I predict that Less Wrong will be one of the survivors of the post-ChatGPT blogging world. The ideas and the language used to express them are going to be tough for even the most well trained AI to reproduce. This post channels Cyril Northcote Parkinson in it’s critique of middle management, but also an explanation as to why it will be inevitably so as an organisation scales. Worth chewing over this, as company’s crunch down in scale and the mantra of smaller, leaner, faster takes over grow-at-all-costs hyper scaling as the dominant paradigm.
We talked about the psychological impact of unexpected involuntary redundancy in Brainfood Live Ep183, and it seems that the suddenness of being cut off has a disproportionate impact on how the affected employee feels about. Google’s redundancy package was actually extraordinarily generous, but it was the below par expectation setting and off boarding that produced the typical outcry. Interestingly, the phenomenon of day-in-the-life TikTokers give us direct insight into the psychology. This thoughtful post from a current Googler finds the balance between competing priorities of company security vs employee empathy, avoiding the dual temptations of defensiveness or condemnation.
What an interesting resource, from one of the most interesting company cultures around. If you have been following the work of the likes of brainfooders Deborah Caulet and Mertcan Uzun, Blinkist really have gone their own way, often counter consensus, following the most important dictum of all - know who you are build the culture from inside out.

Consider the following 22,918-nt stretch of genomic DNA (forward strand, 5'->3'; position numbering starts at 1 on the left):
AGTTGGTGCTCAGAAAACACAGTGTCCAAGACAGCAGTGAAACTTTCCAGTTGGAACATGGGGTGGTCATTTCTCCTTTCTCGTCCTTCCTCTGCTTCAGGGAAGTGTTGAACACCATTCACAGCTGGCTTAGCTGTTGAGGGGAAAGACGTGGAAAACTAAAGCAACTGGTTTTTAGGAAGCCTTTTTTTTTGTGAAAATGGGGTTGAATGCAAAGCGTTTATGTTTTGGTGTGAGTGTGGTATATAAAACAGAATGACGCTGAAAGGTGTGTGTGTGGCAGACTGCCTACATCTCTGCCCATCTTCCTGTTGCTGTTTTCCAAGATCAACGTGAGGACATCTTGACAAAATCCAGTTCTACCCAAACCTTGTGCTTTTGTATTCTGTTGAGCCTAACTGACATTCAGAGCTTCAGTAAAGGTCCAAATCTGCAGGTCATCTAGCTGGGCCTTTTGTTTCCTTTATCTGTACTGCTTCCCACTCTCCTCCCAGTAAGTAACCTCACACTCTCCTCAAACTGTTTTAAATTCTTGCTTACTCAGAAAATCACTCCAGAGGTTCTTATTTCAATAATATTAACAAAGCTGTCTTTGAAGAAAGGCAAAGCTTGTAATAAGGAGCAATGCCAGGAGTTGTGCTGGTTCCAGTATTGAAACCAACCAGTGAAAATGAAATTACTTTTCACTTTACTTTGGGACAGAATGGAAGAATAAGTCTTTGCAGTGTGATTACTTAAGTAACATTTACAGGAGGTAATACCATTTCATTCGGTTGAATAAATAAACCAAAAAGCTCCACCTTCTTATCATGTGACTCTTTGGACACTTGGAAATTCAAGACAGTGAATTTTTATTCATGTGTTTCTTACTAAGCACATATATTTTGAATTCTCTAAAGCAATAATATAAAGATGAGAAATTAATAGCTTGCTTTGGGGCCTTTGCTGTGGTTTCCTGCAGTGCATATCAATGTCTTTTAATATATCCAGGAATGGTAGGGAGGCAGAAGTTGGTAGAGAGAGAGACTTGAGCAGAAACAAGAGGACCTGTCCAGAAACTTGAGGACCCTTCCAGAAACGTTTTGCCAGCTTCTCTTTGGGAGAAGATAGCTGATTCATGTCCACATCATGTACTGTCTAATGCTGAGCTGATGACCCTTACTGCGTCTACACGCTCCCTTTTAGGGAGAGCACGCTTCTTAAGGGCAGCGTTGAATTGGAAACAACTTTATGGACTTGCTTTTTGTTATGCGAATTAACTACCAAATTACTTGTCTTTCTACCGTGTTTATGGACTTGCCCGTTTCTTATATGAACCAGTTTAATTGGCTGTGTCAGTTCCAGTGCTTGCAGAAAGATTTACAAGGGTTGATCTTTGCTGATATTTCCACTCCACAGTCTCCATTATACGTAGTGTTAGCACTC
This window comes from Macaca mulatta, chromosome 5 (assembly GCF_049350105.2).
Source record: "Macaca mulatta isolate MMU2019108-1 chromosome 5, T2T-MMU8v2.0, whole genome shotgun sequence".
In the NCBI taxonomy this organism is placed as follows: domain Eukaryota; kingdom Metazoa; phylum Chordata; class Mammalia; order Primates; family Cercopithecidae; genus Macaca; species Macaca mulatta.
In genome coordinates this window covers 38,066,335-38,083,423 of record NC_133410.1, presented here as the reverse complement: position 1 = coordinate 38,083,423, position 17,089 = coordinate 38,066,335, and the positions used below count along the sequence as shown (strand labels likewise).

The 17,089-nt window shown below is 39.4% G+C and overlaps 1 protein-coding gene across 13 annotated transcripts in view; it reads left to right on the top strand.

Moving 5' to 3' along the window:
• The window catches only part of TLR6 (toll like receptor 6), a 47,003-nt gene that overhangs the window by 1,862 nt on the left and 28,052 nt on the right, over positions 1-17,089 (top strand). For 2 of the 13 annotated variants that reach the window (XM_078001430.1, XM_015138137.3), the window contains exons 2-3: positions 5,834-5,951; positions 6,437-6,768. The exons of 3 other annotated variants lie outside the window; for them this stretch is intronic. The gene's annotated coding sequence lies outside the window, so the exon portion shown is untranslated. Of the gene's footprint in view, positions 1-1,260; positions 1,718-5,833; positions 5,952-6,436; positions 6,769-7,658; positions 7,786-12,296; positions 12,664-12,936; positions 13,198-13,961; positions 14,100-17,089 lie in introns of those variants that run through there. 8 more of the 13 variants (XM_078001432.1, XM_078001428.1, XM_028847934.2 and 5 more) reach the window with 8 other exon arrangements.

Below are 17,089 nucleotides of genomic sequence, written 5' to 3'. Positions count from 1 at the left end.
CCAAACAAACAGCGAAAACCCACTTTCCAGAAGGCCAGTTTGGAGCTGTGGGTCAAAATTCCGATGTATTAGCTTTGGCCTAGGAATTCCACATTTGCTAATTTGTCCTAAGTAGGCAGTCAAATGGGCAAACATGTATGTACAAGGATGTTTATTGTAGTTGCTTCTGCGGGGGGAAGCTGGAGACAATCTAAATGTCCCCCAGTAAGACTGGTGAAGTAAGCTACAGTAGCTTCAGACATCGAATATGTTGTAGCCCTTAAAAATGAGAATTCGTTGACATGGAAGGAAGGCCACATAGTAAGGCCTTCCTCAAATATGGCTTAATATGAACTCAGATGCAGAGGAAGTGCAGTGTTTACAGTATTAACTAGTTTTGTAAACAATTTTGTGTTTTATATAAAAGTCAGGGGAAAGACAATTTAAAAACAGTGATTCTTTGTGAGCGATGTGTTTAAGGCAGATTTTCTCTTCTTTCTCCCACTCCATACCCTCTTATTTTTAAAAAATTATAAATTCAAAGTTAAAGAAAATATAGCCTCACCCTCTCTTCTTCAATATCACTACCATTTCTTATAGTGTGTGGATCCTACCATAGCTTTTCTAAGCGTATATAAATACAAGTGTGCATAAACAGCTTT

Fascinating exploration of the organisational complexity, where the answer is basically ‘yes’, they do, the reason being that as organisations grow, they become more complex and ‘coordination headwind’ becomes the decisive factor in slowing everything down. I call this ‘cost of collaboration’ which amounts to the same thing, you need to be atomic if you want to move fast.
Exceptional essay from a software engineer who does indeed learn some hard truths. No1 - that getting laid off is a profoundly lonely experience - really struck home with me, particularly as this was a recurring theme in the Brainfood Live we hosted on psychological impact of redundancy late last year. Worth a read for all of us here - to help mentally prep for the inevitable for ourselves, but also as a primer for giving the right type of support when others in your network need it most. H/T to brainfooder Martyn Redstone for the share in the fb group